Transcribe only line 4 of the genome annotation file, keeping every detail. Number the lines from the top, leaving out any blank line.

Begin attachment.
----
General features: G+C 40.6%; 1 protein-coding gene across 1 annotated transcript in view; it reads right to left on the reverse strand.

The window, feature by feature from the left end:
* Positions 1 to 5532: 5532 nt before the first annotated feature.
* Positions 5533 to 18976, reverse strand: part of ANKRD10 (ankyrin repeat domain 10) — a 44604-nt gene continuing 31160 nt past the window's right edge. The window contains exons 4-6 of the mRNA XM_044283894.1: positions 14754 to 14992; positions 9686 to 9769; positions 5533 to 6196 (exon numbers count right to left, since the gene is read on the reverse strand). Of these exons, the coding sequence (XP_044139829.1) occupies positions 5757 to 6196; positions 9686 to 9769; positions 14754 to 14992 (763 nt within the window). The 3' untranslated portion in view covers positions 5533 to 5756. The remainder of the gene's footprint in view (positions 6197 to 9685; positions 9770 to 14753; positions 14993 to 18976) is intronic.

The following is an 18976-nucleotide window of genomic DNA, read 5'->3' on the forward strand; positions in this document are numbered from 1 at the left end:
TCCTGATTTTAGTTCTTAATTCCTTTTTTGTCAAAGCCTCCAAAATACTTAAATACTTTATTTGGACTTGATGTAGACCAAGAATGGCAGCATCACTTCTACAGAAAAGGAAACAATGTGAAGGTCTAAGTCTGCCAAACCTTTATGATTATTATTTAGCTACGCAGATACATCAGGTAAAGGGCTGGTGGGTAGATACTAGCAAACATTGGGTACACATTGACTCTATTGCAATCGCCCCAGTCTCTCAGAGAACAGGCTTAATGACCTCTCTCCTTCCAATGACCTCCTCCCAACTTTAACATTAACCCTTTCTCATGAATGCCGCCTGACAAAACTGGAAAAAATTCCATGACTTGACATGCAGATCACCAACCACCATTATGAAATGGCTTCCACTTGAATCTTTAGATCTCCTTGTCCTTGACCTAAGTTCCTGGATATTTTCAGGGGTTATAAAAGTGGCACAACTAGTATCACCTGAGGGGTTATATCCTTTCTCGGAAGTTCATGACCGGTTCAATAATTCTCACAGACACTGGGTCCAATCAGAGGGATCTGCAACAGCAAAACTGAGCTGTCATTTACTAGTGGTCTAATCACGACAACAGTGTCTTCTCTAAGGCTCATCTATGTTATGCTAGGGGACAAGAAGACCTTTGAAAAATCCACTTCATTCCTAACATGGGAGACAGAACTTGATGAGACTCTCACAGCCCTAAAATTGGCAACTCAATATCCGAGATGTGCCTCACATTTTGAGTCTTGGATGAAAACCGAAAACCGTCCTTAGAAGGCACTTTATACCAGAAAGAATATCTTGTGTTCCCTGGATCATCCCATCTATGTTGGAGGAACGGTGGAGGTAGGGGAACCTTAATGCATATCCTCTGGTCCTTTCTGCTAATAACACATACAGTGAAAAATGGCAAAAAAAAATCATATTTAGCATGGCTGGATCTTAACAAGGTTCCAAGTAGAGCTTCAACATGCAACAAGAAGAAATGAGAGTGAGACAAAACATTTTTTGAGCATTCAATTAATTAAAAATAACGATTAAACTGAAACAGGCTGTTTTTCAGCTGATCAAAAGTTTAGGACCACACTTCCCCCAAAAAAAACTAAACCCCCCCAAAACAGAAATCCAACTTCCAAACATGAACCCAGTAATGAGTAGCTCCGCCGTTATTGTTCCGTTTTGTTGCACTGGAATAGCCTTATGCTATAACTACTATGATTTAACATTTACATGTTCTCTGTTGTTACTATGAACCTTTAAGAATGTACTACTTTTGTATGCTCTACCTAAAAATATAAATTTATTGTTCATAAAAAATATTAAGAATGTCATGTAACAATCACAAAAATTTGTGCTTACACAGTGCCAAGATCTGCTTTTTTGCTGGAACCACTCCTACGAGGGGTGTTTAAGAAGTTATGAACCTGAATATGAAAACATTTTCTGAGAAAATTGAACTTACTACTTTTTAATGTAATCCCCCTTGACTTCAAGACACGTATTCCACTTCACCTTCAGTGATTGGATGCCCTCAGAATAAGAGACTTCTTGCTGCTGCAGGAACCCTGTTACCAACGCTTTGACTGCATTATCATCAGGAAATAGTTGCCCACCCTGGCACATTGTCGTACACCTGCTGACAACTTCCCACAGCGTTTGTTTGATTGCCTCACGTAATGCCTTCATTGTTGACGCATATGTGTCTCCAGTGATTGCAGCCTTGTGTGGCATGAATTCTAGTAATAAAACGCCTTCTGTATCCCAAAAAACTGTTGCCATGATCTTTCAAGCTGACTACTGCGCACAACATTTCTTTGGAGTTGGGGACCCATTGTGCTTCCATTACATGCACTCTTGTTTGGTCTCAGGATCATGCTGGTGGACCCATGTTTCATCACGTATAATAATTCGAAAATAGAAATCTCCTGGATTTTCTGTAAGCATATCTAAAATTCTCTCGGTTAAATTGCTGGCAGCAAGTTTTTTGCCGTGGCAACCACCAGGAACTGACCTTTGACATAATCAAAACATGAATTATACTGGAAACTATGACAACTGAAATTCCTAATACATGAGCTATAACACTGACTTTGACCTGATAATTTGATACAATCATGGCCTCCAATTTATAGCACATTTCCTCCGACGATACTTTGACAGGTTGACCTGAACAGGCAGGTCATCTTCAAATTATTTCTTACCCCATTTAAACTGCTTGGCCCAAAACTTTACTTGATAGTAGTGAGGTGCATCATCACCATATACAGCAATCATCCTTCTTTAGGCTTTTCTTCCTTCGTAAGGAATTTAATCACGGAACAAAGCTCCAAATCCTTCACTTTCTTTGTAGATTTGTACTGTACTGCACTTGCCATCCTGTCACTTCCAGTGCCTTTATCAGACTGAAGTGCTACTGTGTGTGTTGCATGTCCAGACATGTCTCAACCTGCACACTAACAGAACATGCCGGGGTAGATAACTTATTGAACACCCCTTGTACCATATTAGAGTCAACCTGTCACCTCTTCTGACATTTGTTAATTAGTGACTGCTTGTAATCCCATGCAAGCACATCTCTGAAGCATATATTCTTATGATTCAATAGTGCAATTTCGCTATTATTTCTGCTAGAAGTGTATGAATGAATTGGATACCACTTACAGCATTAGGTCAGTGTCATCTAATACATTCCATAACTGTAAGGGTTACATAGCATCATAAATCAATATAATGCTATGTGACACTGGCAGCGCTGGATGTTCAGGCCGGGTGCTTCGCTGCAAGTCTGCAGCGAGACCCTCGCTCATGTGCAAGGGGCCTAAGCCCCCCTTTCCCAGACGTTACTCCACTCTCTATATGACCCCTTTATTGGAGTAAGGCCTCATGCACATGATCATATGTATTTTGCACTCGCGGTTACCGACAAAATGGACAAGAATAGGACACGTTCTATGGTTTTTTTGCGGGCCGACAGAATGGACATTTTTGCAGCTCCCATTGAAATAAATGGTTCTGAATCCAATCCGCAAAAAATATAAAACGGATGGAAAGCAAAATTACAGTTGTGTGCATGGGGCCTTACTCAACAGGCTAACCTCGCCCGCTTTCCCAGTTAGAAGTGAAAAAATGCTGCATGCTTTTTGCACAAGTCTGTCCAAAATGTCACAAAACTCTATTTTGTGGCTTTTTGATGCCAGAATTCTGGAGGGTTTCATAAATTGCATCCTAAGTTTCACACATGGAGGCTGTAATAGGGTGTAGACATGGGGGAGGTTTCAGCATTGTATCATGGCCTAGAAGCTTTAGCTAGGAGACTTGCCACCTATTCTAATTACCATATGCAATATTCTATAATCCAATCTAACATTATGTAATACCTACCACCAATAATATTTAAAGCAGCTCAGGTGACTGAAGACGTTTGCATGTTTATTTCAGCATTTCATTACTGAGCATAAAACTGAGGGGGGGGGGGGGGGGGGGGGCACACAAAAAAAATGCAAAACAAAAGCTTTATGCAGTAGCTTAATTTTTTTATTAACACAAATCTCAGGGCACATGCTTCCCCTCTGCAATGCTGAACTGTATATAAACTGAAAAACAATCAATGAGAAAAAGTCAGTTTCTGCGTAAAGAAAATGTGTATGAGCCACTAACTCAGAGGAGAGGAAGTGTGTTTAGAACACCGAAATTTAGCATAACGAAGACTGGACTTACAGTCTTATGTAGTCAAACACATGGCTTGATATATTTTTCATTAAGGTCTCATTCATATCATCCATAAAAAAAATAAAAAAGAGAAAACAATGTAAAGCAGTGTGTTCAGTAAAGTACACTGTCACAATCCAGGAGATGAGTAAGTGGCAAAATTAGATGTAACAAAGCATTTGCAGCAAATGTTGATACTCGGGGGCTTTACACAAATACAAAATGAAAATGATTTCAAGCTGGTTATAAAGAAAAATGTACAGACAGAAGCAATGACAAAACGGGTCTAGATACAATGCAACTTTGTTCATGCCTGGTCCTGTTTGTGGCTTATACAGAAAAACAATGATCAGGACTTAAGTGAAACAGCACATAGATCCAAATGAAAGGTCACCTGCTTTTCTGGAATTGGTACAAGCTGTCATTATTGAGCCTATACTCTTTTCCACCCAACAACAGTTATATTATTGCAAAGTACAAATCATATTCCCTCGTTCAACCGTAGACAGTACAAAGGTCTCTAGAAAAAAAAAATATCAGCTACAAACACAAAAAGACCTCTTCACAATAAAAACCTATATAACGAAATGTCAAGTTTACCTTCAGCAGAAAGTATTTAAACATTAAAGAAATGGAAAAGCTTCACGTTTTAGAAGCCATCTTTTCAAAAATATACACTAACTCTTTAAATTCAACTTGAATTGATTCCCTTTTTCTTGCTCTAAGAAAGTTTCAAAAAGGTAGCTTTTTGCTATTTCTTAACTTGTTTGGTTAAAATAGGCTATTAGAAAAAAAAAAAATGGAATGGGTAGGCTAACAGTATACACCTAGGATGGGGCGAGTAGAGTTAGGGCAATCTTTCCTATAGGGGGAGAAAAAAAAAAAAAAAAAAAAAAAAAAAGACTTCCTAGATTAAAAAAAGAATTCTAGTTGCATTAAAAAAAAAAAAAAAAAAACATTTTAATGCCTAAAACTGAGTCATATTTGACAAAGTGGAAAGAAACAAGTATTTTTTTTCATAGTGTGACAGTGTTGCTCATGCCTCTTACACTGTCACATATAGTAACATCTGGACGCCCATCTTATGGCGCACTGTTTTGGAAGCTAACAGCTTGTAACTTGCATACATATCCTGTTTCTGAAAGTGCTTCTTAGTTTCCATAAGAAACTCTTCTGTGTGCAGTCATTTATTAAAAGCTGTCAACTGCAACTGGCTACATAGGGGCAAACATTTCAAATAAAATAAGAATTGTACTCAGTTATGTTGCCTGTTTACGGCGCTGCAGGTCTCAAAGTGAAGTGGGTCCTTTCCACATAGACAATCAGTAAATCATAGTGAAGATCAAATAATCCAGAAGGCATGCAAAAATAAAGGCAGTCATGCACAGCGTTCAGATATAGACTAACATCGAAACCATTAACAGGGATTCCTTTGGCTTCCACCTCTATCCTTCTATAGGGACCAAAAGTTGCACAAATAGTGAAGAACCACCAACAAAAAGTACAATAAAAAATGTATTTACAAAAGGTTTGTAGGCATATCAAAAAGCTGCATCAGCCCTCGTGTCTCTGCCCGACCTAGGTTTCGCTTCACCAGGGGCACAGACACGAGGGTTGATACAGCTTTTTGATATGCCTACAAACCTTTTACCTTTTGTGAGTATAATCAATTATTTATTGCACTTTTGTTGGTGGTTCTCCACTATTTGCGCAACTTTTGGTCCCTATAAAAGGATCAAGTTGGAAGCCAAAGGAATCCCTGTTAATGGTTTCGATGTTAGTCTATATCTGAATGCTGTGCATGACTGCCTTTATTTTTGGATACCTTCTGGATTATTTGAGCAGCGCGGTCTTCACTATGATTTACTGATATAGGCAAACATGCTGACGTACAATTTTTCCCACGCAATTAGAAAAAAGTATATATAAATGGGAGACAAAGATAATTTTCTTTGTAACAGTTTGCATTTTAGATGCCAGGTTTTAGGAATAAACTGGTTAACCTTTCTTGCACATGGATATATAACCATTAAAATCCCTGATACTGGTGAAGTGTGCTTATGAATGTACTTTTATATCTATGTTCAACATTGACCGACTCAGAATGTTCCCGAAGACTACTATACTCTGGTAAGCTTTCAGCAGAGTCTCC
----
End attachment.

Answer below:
* Positions 5533 to 18976, reverse strand: part of ANKRD10 (ankyrin repeat domain 10) — a 44604-nt gene continuing 31160 nt past the window's right edge. The window contains exons 4-6 of the mRNA XM_044283894.1: positions 14754 to 14992; positions 9686 to 9769; positions 5533 to 6196 (exon numbers count right to left, since the gene is read on the reverse strand). Of these exons, the coding sequence (XP_044139829.1) occupies positions 5757 to 6196; positions 9686 to 9769; positions 14754 to 14992 (763 nt within the window). The 3' untranslated portion in view covers positions 5533 to 5756. The remainder of the gene's footprint in view (positions 6197 to 9685; positions 9770 to 14753; positions 14993 to 18976) is intronic.